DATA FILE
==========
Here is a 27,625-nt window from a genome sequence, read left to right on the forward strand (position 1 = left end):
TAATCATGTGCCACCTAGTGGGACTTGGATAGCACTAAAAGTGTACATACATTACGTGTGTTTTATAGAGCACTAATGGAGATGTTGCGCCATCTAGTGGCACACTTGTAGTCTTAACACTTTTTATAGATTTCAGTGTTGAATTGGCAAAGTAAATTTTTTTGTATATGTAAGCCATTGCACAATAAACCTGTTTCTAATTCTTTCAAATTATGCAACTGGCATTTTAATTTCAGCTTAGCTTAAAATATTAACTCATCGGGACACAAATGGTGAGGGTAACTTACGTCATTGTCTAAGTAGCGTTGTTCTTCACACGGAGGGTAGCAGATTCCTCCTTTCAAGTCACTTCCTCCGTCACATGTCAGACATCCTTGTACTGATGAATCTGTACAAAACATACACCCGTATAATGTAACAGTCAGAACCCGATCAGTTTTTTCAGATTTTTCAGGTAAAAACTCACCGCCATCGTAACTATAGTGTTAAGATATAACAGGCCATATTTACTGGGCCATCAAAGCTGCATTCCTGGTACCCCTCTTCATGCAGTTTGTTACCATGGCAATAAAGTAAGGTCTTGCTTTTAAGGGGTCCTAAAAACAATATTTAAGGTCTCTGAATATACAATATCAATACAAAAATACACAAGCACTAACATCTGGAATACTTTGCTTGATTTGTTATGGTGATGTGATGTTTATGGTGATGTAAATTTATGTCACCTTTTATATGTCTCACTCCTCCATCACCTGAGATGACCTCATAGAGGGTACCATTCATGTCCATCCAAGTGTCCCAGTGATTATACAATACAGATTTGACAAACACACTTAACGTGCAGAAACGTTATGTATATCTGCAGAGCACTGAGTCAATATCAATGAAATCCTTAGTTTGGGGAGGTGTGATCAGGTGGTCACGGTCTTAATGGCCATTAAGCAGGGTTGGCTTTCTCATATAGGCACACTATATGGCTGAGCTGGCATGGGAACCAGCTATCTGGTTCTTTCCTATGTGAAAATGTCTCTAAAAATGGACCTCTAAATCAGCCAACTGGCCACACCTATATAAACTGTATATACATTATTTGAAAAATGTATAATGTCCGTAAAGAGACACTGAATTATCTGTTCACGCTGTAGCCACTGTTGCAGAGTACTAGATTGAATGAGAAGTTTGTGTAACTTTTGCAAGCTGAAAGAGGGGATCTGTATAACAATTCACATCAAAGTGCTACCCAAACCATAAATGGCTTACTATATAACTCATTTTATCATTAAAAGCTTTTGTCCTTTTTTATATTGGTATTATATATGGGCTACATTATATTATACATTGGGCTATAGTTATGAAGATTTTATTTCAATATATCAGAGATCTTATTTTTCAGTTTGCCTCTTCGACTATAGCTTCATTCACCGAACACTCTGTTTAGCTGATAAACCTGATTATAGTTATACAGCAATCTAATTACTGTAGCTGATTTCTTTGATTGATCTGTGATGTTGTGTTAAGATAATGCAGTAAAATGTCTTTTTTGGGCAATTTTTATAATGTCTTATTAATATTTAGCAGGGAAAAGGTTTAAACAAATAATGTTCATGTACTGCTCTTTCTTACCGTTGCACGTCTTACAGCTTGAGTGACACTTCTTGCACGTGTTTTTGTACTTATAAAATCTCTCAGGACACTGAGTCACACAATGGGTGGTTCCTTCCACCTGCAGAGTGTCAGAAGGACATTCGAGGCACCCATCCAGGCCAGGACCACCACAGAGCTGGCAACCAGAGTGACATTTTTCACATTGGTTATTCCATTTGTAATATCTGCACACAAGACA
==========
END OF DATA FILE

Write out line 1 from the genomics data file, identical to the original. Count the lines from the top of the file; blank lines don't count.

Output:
Here is a 27,625-nt window from a genome sequence, read left to right on the forward strand (position 1 = left end):